But there also has been no shortage of statements that extend beyond that.
From one side, there are calls for reasonable gun laws to be enacted and to be enforced. There are calls for a vamping up of our mental health system. Even has they weep, people are looking for ways to keep anything like this from ever happening again.
From the other side, there are quick calls to stop making sense and to leave our guns alone (even though almost no one is calling for a complete gun ban). Instead of worrying about their constituents, these people are more worried about losing the support of the NRA and their big buckets of money.
Then there have been the extreme nut jobs that both sides look upon with scorn. People like Westboro Baptist Church, who for some deranged reason thought it a good idea to protest at the funeral of six year old child. Or the goof that thought this happened because they teach evolution and homosexuality in schools. (No, really. That was an argument from more than one person, which is even scarier.)
In Wisconsin, our leaders again prove themselves to be embarrassments.
Scott Walker, true to his nature, would only say what he thought people wanted him to say, even if it meant lying through Charlie Sykes' teeth.
Attorney General J.B. Van Hollen demeaned any new life-saving laws as something to make lawmakers "feel good about themselves."
Here in Milwaukee, it was even worse.
Milwaukee County Executive Chris Abele took a lot of words to say a whole lot of nothing* (spelling and grammatical errors are all his):
What is perhaps the saddest thing to see in the current discussion about gun control is the immediate entrenchment of so many of the loudest in the commentariat to familiar, intractable positions. The most corrosive thing in american politics today is the divisiveness of political identity - too much of defining ourselves by what we are against and not nearly enough defining ourselves by what we are for. Too many declarations of grievances and accusations, not enough statements of understanding and offering of solutions. To borrow from Lincoln's Second Inaugural Address, undoubtedly one of the greatest pieces of political address ever: with malice towards none, with charity towards all, with firmness in the right as God gives us to see the right, let us strive to finish the work we are in, to bind the nations wounds.Please note that he says nothing about the need for greater mental health services since he's busy in the process of dismantling the Milwaukee County Mental Health Complex.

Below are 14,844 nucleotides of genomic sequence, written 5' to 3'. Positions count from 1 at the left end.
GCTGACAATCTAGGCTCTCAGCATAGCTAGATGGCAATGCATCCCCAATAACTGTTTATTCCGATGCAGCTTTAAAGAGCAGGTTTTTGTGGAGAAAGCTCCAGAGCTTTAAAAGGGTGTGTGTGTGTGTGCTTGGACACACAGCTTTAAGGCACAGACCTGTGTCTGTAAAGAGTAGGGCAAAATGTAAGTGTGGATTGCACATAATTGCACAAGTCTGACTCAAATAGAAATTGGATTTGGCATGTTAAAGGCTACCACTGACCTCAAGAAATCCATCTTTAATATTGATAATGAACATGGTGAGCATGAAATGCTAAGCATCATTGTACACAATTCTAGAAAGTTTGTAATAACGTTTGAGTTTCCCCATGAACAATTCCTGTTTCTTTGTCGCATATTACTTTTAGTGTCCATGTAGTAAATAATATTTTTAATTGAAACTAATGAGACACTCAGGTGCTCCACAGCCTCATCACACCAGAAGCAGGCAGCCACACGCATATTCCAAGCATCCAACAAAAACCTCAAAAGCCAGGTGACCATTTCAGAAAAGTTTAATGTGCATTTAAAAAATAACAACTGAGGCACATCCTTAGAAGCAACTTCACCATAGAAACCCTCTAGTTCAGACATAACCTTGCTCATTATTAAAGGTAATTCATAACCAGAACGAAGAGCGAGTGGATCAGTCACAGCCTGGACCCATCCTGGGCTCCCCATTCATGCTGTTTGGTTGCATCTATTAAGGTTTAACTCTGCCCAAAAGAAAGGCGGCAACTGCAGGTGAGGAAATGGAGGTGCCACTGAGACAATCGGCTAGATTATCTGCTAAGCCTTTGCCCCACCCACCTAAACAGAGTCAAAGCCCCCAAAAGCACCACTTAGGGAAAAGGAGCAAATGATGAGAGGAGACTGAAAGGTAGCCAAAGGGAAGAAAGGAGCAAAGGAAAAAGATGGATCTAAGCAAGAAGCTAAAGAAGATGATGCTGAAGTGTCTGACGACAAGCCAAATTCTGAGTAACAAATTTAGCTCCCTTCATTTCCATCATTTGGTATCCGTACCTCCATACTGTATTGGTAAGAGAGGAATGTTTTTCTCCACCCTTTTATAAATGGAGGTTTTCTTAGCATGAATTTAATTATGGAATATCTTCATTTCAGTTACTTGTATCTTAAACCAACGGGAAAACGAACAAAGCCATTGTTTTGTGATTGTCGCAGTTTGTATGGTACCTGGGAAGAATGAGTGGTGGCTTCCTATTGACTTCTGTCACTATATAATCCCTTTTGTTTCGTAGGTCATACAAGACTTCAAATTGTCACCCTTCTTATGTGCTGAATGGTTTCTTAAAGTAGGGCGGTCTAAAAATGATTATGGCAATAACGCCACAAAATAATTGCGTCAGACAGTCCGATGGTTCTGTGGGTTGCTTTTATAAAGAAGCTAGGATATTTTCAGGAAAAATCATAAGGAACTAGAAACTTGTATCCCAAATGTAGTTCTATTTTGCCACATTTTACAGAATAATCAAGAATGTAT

To my friends who support the Second Amendment, so do I. To my friends who are horrified at what happened in Newtown (and Oak Creek, Brookfield, Aurora, etc.), I share your horror. To everyone who believes it is no compromise of the rights we all treasure to bind their scope and couple them with accountability, let's embrace the First Amendment to discuss how we can protect the Second while never forgetting the reason our founding fathers instituted them in the Constitution of this government - life, liberty, and the pursuit of happiness.
As mealy-mouthed as Abele was, it's Sheriff David Clarke who takes the cake for the worst response. Clarke wrote a rambling, disjointed piece for his teahadist supporters in which he uses just about every red meat term and buzzword he could think of. But unlike Abele, Clarke offers a solution of sorts, even if it is one of the more idiotic ones:
I have a better idea to all this run and hide advice. An armed tactical trained officer or security officer in every school and public place (theaters, malls, etc) in America. How are we going to pay for it? With all the money we spend on “going green projects and other waste of money social service spending we do. And spare me the idea of more gun control. Gun control has never worked and never will. That’s a sheep mentality. It’s like saying lets capture all the wolves and then the sheep will be safe. Yeah right. I’ve had it with these sociopaths slaughtering innocent people who are in no position to defend themselves.What Clarke is suggesting is a totalitarian police state. Given his rabid mindset, how long do you think it would take the unstable Clarke to start suggesting that anyone who doesn't agree with him be considered a threat to society?
Also keep in mind that Clarke was against concealed carry before he was for it, so that shows you how much weight you should give any of his opinions.
It truly is embarrassing that at the time when we need real leadership, we get milquetoast and buffoonery. Heck, even the deplorable, maleficent governor of Michigan had enough sense to veto a bill that would have allowed guns in schools.
Is it really asking too much for our leaders to show a modicum of common sense and responsibility?
*Since Abele apparently had this posted it before and then deleted it because of the negative reaction to his non-reaction, I have taken the liberty of making a screen shot of it.